But the drugs eventually stop working for most, said Dr. Bruce Johnson, a lung cancer specialist at Dana-Farber. At that point many start on chemotherapy, the only option left.
Another type of lung cancer treatment was developed about five years ago immunotherapy, which uses drugs to help the immune system attack cancer. Two-thirds of patients from an unpublished study at Dana-Farber were not eligible for targeted therapies but half of them were eligible for immunotherapy alone, and others get it along with chemotherapy.
Myth #: People With Metastatic Breast Cancer Look Sick And Lose Their Hair
You dont look sick. You look so well. Why do you still have your hair? Are you sure you have cancer? These are comments that people with MBC report hearing. But there are many treatment options besides chemotherapy, and people often appear well while taking them.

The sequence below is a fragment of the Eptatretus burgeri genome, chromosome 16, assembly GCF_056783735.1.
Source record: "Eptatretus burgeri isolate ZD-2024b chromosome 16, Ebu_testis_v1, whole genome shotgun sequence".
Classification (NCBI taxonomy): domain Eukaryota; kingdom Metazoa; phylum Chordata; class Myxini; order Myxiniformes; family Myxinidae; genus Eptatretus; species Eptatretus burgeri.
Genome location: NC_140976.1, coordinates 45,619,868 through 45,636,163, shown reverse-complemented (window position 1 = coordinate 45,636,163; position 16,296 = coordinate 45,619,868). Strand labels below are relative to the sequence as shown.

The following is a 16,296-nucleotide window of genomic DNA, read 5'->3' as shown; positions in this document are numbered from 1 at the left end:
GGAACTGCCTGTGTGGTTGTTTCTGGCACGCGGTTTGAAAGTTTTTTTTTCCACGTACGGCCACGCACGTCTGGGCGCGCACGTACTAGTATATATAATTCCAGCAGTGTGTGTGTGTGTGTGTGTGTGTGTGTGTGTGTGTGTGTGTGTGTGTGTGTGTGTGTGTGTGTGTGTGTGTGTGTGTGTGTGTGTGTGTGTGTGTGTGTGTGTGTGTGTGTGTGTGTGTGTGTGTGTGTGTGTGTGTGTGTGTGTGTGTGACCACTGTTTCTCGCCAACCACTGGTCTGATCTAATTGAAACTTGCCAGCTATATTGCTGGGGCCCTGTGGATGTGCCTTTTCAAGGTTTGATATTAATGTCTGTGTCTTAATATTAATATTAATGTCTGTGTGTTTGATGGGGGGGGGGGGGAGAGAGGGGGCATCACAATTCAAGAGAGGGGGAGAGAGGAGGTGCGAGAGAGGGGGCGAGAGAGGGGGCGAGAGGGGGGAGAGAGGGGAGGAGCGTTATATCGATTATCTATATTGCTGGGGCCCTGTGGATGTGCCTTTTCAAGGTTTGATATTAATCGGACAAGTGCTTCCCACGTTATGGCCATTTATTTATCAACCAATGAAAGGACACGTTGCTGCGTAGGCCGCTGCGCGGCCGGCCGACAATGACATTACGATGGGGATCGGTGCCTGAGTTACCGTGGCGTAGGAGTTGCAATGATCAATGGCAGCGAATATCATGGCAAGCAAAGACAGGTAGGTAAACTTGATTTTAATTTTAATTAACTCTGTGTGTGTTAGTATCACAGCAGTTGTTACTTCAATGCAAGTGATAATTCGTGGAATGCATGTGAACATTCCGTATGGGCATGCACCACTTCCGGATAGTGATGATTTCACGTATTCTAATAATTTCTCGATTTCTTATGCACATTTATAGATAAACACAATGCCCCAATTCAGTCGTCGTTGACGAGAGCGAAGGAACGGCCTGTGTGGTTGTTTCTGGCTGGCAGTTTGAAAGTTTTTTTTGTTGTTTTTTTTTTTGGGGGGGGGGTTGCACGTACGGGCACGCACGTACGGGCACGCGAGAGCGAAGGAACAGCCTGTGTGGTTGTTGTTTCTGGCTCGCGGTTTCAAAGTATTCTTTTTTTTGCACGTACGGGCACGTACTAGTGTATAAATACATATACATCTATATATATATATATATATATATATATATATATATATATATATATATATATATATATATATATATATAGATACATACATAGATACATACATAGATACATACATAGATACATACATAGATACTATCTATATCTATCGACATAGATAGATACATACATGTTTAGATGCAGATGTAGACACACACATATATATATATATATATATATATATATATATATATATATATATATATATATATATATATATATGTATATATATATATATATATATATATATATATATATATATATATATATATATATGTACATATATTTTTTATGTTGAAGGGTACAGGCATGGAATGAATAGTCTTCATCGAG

As NancyHB comments: Id much rather be a poster child for how sometimes we can live with, rather than die from, MBC at least for a while. Instead, I find myself defending against people who are increasingly becoming impatient with my lack of cancer-patient appearance. Im grateful for this time of feeling good, and theyre harshing my buzz.
Some people with MBC report that they actually look better than they feel while in treatment. So they sometimes have to let family and friends know that even though they appear fine, they dont feel well.